New Zealand to celebrate WTC victory with week-long, nationwide tour
New Zealand's World Test Championship-winning squad is set for a week-long, nationwide tour with the mace later this month. The tour will kick off in Whangarei on July 26 and will end in Invercargill (Stadium Southland) on August 1, with Auckland (Eden Park), Tauranga (Hamilton), New Plymouth/Palmerston North, Wellington, Christchurch, and Dunedin (Forsyth Barr Stadium) being the other stops on the trip.
Captain Kane Williamson, Kyle Jamieson, the Player of the Match in the historic WTC final, Devon Conway and Colin de Grandhomme, however, will not be part of the revelry at home, as they are all currently in the UK, playing county cricket or preparing for the Hundred. The rest of the players and the support staff will likely be part of the tour after spending time with their families following MIQ (Managed Isolation Quarantine) in Auckland.
Spinners Will Somerville and Todd Astle, and opening batter Jeet Raval, will also take part in the tour. The trio was not part of the squad for the UK tour, with the WTC final thrown in, but will be recognised for their roles in helping New Zealand qualify for the final.
"It's quickly become apparent that Kiwis want an opportunity to be part of, and to share in this historic achievement," NZC chief executive David White said in a statement. "We've been inundated with requests to do something so that New Zealanders can join in with the team and share the moment.
"At first, we thought the time-out in managed isolation and the length of time since the win would dampen enthusiasm for a public celebration, but we have been persuaded to think again."
Senior seamer Tim Southee has been lined up to launch the tour in his hometown of Whangarei. He was particularly excited about sharing New Zealand's WTC success with the public.
"I guess it's a great way to give back to the fans that've supported us - not only the last couple of years through the Test Championship but for a long time," Southee said. "For some of these smaller places that don't get a lot of international cricket or see a lot of cricketers, it's a great chance to go back to those smaller towns… I know growing up in a small town, anytime there's something special like that, it's always a great occasion. Hopefully, we can give back and hopefully give kids a bit of future hope of future cricketers."
Southee was also looking forward to celebrating the occasion with Somerville, Astle and Raval who were among 22 players that represented New Zealand in the inaugural World Championship cycle.
"With the Test Championship spanning over a two-year period, we used a number of players. I think 20-odd players in total and although there was [only] 15 in the final, it was nice for those guys that contributed," Southee said. "I look back to the likes of Somers that played a massive role in the series in Sri Lanka that got us underway in the Test Championship, so it's great to have those guys that contributed along the way in a two-year cycle to get us through to the final. So, it's nice for them to be able to bask in the rewards as well."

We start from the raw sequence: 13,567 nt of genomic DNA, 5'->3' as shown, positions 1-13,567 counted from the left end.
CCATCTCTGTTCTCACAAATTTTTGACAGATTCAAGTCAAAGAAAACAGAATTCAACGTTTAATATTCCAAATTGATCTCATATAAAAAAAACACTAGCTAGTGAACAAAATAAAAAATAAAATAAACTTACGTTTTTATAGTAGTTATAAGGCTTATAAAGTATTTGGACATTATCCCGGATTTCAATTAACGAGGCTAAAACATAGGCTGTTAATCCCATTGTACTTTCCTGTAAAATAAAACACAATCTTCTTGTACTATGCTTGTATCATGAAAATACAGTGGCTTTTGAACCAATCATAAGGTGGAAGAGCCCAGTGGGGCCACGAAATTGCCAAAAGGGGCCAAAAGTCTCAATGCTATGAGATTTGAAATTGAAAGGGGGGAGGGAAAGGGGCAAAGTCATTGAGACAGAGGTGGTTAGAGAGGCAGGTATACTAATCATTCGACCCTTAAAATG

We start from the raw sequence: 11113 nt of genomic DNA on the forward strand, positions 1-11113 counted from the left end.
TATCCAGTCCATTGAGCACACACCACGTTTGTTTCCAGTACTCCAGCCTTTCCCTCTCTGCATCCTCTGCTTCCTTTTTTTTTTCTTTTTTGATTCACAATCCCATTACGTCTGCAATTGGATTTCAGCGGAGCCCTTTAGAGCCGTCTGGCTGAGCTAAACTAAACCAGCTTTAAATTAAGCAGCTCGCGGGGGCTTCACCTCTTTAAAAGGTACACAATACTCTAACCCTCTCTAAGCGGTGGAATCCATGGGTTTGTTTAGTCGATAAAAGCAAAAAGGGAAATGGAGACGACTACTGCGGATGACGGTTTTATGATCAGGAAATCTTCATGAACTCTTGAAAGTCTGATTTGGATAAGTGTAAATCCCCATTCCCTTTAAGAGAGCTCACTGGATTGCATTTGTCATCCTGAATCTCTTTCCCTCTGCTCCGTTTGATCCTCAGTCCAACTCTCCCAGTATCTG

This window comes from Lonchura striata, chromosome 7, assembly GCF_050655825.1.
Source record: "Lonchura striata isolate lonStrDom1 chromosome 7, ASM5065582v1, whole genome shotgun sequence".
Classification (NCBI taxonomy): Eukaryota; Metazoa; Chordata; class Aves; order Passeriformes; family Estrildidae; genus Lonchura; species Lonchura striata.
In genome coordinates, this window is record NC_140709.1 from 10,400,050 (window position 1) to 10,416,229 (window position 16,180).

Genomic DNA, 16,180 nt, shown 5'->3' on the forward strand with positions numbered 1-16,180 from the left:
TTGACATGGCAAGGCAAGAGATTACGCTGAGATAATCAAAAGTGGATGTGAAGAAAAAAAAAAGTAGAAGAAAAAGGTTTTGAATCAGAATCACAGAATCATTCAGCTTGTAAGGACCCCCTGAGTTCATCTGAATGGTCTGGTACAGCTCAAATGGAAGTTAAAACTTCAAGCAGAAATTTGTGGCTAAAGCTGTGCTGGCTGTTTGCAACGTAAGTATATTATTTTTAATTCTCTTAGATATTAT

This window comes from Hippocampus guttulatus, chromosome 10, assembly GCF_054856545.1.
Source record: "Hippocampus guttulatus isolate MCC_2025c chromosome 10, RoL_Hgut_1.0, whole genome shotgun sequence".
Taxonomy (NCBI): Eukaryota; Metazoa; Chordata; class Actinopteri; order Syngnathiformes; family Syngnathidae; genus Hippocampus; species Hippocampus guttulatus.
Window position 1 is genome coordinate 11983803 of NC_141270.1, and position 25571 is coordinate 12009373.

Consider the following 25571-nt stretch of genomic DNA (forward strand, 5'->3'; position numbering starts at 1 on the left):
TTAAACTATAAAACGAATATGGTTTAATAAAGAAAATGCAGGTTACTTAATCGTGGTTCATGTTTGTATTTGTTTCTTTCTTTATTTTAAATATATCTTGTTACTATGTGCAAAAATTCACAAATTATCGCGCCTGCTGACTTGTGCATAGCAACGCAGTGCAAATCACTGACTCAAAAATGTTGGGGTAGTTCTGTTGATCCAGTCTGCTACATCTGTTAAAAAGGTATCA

'Huge of sense of pride among the whole community here' - Somerville
As for Somerville, he will be part of the Auckland leg of the mace tour. The offspinner had played his part in New Zealand's overseas Test victories in Abu Dhabi and Colombo.
"It was just a huge sense of pride, having been involved in a small way," Somerville said. "[I] suppose I played three of the games before the final. Huge sense of pride amongst the whole community here - walking up to school and dropping the kids off. Everyone was very excited, talking about it, and there was a lot of buzz around, going into day six and yeah there was not a lot of sleep had by the dads the next day and it was very exciting. It was a nice result to have after a few years of really good cricket by the Black Caps.
"It [the mace] looks like quite a big thing to hold. But it'd be fun waving it like a wand I suppose and get some photos with it…To have won the first World Test Championship final is something that everyone in New Zealand is going to remember forever. To be part of that history is pretty wonderful really."
The 36-year old has not played for New Zealand since the Sydney Test last year, but could come back into the selection frame as the side prepares for two Tests in India later this year, which will be part of the second WTC cycle.
"I've always felt a part of this squad and the wider squad, in contact with Steady [coach Gary Stead] and Gav [selector Gavin Larsen] about where I sit," Somerville said. "Unfortunately last year we were supposed to go to Bangladesh in August, but by the time June came out, we sort of knew that wasn't going to happen. That was a two-Test series that I'd have liked to be a part of; it hasn' t happened.
"Moving forward, there's a tour of India in November - whether that's in India or not who knows at this point? I'm sure they'll be keen for it to be there based on the wickets that we present for them. So, hopefully they will want to get us back with some spin-friendly wickets and it'll be nice if we can meet that challenge head-on. If that occurs, I'd love to be a part of that. Certainly have my eyes set on the Indian tour and hoping that I can have that opportunity into the year."